Chicago Bears coach Matt Nagy spoke to reporters Tuesday and recounted his team’s 17-9 loss to the Minnesota Vikings.
Here are three things we heard from the video conference call.
1. Justin Fields said that getting out of pocket and running plays without any hiccups gives him the most confidence. Negi said the Bears ‘could definitely do more of it.’
Fields had some tough moments on Monday, but his most successful stretch came early in the fourth quarter when the Bears were on offense without a hitch. Fields completed five straight passes for a total of 63 yards, followed by a 5-yard scramble that received an unnecessary roughness penalty.
“Our offense is very skilful (no pun intended) just because we know those plays,” Fields said on Monday. “It’s literally no thinking. We line and run those plays, and I know where all the answers are, whatever coverage they give us… I think that’s our offense in a way.” Gets into the rhythm.”
Nagy said Tuesday that the Bears could do more up-tempo, no-huddle stuff, noting that it escalated the offense, though he noted that the team’s biggest problem was in the red zone, where the Bears 1 -for-5 gone. The fourth-quarter drive ended with the Bears halting at the 9-yard line when Darnell Mooney caught a pass from Fields in the end field, but both legs could not go in.
“For these college quarterbacks right now, it all kind of stems from high school, it goes to college and college does the trick with some stuff in the NFL,” Nagy said. “I definitely think you can see at certain times in the game tomorrow that tempo helps. You don’t necessarily have to live in it every play for some reason. But we can definitely do more of it.” I think our players will agree with that. I think our coaches will. And you feel that way. At the same time, we were also rolling the ball without a hitch. So I think maybe more than yesterday I would say there are five properties in the red zone where we have to get better.
2. Negi said rookie Thomas Graham Jr. ‘definitely helped himself with being able to play more.’
With the Bears out secondary due to COVID-19 and injuries, the Bears turned to Graham to start at the cornerback in their first NFL game. The sixth-round pick spent most of the season on the practice squad, but came with several big moments and defended seven tackles and three passes.
He batted against Tyler Conklin’s pass at Kirk Cousins in the end zone in the second quarter, and later in the quarter broke Cousins’ pass at -7 and Ihmir Smith-Marsett.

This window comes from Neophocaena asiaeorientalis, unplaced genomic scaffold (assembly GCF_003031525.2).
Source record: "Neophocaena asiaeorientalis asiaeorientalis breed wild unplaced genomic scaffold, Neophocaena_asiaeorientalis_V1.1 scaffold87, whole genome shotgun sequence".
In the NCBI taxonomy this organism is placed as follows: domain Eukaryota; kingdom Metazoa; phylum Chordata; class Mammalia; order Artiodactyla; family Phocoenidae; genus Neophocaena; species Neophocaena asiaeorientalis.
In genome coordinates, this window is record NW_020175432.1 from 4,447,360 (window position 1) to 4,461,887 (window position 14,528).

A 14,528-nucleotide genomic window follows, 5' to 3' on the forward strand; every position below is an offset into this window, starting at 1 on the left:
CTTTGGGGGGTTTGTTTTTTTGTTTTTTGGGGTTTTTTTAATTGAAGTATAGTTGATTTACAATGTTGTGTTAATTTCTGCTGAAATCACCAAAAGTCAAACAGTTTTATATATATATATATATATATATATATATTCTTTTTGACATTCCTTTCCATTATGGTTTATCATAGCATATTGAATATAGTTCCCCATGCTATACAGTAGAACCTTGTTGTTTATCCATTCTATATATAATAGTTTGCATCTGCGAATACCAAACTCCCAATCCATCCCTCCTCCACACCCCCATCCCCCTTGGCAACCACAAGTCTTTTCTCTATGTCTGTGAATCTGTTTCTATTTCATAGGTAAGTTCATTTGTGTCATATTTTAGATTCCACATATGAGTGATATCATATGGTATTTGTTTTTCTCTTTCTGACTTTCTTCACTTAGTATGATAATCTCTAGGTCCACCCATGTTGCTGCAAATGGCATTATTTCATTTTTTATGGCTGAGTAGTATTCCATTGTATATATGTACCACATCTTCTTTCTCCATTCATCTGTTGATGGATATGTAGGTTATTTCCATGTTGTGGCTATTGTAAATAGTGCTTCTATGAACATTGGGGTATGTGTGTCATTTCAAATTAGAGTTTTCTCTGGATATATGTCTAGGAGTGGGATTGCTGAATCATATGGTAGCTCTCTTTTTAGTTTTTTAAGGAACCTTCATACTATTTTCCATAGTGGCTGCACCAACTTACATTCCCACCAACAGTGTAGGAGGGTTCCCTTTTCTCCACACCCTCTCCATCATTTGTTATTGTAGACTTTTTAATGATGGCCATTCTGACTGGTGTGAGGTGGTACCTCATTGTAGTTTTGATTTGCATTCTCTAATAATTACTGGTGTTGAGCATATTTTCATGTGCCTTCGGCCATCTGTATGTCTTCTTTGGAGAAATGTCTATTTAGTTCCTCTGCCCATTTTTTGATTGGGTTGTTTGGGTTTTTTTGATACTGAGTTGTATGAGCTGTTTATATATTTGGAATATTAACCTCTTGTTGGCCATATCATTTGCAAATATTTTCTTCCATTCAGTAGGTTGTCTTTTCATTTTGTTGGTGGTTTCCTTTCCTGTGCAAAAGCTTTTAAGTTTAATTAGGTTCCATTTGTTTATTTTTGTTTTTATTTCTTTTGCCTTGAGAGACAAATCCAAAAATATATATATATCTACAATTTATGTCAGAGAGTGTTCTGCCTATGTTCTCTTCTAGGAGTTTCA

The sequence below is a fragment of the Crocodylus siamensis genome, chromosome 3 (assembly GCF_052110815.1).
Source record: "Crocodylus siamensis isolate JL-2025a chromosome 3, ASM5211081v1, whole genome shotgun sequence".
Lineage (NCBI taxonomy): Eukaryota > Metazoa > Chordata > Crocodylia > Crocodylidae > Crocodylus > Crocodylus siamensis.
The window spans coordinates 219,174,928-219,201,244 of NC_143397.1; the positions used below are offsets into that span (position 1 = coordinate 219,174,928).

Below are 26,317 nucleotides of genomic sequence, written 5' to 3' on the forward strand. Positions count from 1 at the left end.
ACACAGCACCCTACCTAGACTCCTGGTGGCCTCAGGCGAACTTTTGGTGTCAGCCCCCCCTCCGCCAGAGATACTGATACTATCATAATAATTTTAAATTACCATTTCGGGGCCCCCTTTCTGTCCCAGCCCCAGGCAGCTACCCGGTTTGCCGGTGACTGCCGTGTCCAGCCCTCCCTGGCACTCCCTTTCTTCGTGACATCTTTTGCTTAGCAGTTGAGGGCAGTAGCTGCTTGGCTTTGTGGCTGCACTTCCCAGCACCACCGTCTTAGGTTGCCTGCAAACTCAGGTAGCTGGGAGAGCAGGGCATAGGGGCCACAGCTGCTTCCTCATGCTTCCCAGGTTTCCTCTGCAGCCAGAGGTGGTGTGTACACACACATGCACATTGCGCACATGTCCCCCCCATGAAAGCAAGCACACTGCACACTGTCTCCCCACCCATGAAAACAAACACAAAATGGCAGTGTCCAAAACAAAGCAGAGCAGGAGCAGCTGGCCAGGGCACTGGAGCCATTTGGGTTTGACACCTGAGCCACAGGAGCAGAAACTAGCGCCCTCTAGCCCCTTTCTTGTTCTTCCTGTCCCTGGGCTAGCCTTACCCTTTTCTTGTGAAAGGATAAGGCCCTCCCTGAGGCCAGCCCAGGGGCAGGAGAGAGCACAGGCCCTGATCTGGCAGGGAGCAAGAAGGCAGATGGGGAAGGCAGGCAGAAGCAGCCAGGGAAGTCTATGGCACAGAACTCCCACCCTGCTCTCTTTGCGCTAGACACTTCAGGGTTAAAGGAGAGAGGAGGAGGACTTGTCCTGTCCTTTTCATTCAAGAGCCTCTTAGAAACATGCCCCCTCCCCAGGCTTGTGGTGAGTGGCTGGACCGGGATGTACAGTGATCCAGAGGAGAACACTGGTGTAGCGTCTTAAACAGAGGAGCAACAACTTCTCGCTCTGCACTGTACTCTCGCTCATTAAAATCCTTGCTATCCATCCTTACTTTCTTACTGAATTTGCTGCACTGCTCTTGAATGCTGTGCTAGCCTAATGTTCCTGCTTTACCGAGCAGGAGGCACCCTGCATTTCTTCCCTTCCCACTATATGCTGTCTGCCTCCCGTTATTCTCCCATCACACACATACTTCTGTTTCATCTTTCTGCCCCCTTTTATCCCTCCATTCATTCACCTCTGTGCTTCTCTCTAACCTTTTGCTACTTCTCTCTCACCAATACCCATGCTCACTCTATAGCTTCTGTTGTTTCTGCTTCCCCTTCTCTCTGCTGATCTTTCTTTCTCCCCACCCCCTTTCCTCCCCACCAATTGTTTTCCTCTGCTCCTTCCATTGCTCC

“He was aggressive,” Nagy said of Graham. “He did a great job of stepping up at the moment. I thought his tackle was really good. He was able to stick his nose in there and make some good tackles.
“I thought he really stuck out. He’s a guy who’s had success in college, and then coming here and getting some good wide receivers and opportunities against a good offense, it’s only going to make him better.” . . . You root for those kinds of stories, and they have definitely helped themselves with being able to play more.”
It will be worth seeing where Graham gets his chance next. As of Tuesday, the Bears had only reinstated Nickel cornerback Duke Shelley out of 14 players on the reserve/COVID-19 list to miss a Vikings game, but there’s a chance he’ll have several more before facing the Seattle Seahawks on Sunday. Players can get back. ,
3. Negi said rookie left tackle Taven Jenkins would continue to improve – but he would have to clear the penalty.
Jenkins’ non-playing conduct penalty cost the Bears 12 yards after Vikings defensive lineman DJ Vonum hit the fields hard. But some also applauded Jenkins’ show of passion.
Jenkins’ other two penalties were less debatable. On his debut in place of Jason Peters, Jenkins was called in to hold onto the Bears’ first offensive game. He also had a wrong start on third and one in the second quarter.
Jenkins now has six sanctioned penalties in the two matches he has played on offense. But Negi said Mondays were positive.
“He did a good job at Pass Pro. I think he continues to grow,” Nagy said. “The penalty is hurting right now. Holding on to the first game of the game and then third and a false start are two impressive plays. We have to cut them down and limit them, and he will. He cares. He cares a lot. Technologically, fundamentally, his confidence, he’s another young boy who plays as much time as he can. That is, the better and better it will get.”